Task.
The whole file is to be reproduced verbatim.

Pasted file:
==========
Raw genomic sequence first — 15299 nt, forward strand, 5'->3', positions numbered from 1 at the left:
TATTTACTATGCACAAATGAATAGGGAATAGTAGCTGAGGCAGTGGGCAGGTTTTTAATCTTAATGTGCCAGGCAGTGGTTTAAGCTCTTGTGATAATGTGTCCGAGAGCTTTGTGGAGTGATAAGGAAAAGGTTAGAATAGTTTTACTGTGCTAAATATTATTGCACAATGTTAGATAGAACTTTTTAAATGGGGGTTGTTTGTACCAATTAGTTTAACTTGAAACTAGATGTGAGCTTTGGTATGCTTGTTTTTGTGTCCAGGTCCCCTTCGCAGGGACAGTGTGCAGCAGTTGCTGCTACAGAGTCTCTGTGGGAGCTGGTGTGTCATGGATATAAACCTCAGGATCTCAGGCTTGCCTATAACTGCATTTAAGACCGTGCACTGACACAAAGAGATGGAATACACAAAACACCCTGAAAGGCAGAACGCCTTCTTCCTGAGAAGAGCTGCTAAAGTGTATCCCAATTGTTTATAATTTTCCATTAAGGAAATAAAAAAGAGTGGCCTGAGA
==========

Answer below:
Raw genomic sequence first — 15299 nt, forward strand, 5'->3', positions numbered from 1 at the left:
TATTTACTATGCACAAATGAATAGGGAATAGTAGCTGAGGCAGTGGGCAGGTTTTTAATCTTAATGTGCCAGGCAGTGGTTTAAGCTCTTGTGATAATGTGTCCGAGAGCTTTGTGGAGTGATAAGGAAAAGGTTAGAATAGTTTTACTGTGCTAAATATTATTGCACAATGTTAGATAGAACTTTTTAAATGGGGGTTGTTTGTACCAATTAGTTTAACTTGAAACTAGATGTGAGCTTTGGTATGCTTGTTTTTGTGTCCAGGTCCCCTTCGCAGGGACAGTGTGCAGCAGTTGCTGCTACAGAGTCTCTGTGGGAGCTGGTGTGTCATGGATATAAACCTCAGGATCTCAGGCTTGCCTATAACTGCATTTAAGACCGTGCACTGACACAAAGAGATGGAATACACAAAACACCCTGAAAGGCAGAACGCCTTCTTCCTGAGAAGAGCTGCTAAAGTGTATCCCAATTGTTTATAATTTTCCATTAAGGAAATAAAAAAGAGTGGCCTGAGA